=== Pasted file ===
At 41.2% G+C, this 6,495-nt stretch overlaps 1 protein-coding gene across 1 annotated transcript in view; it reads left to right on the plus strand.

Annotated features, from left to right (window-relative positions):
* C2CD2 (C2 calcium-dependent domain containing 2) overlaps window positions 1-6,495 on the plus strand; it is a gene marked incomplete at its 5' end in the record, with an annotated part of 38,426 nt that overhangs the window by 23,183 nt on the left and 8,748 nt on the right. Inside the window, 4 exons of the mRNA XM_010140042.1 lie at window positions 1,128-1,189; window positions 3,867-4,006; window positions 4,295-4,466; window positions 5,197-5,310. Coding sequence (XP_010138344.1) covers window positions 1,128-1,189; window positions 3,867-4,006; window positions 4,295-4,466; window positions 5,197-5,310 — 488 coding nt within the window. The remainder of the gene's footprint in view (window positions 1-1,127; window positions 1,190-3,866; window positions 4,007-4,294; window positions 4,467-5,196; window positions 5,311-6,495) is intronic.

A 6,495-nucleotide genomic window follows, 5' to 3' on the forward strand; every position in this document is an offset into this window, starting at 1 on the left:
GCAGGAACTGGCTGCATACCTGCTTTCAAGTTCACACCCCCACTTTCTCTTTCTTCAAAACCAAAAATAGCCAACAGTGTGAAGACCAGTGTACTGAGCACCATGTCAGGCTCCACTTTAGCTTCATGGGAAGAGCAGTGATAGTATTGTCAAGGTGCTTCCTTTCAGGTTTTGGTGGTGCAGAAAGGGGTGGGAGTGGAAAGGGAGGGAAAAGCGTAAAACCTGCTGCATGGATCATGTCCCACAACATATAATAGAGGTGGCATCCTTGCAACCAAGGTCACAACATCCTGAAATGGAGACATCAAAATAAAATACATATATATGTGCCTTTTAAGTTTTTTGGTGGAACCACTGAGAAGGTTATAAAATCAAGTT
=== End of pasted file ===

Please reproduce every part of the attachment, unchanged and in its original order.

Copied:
At 41.2% G+C, this 6,495-nt stretch overlaps 1 protein-coding gene across 1 annotated transcript in view; it reads left to right on the plus strand.

Annotated features, from left to right (window-relative positions):
* C2CD2 (C2 calcium-dependent domain containing 2) overlaps window positions 1-6,495 on the plus strand; it is a gene marked incomplete at its 5' end in the record, with an annotated part of 38,426 nt that overhangs the window by 23,183 nt on the left and 8,748 nt on the right. Inside the window, 4 exons of the mRNA XM_010140042.1 lie at window positions 1,128-1,189; window positions 3,867-4,006; window positions 4,295-4,466; window positions 5,197-5,310. Coding sequence (XP_010138344.1) covers window positions 1,128-1,189; window positions 3,867-4,006; window positions 4,295-4,466; window positions 5,197-5,310 — 488 coding nt within the window. The remainder of the gene's footprint in view (window positions 1-1,127; window positions 1,190-3,866; window positions 4,007-4,294; window positions 4,467-5,196; window positions 5,311-6,495) is intronic.

A 6,495-nucleotide genomic window follows, 5' to 3' on the forward strand; every position in this document is an offset into this window, starting at 1 on the left:
GCAGGAACTGGCTGCATACCTGCTTTCAAGTTCACACCCCCACTTTCTCTTTCTTCAAAACCAAAAATAGCCAACAGTGTGAAGACCAGTGTACTGAGCACCATGTCAGGCTCCACTTTAGCTTCATGGGAAGAGCAGTGATAGTATTGTCAAGGTGCTTCCTTTCAGGTTTTGGTGGTGCAGAAAGGGGTGGGAGTGGAAAGGGAGGGAAAAGCGTAAAACCTGCTGCATGGATCATGTCCCACAACATATAATAGAGGTGGCATCCTTGCAACCAAGGTCACAACATCCTGAAATGGAGACATCAAAATAAAATACATATATATGTGCCTTTTAAGTTTTTTGGTGGAACCACTGAGAAGGTTATAAAATCAAGTT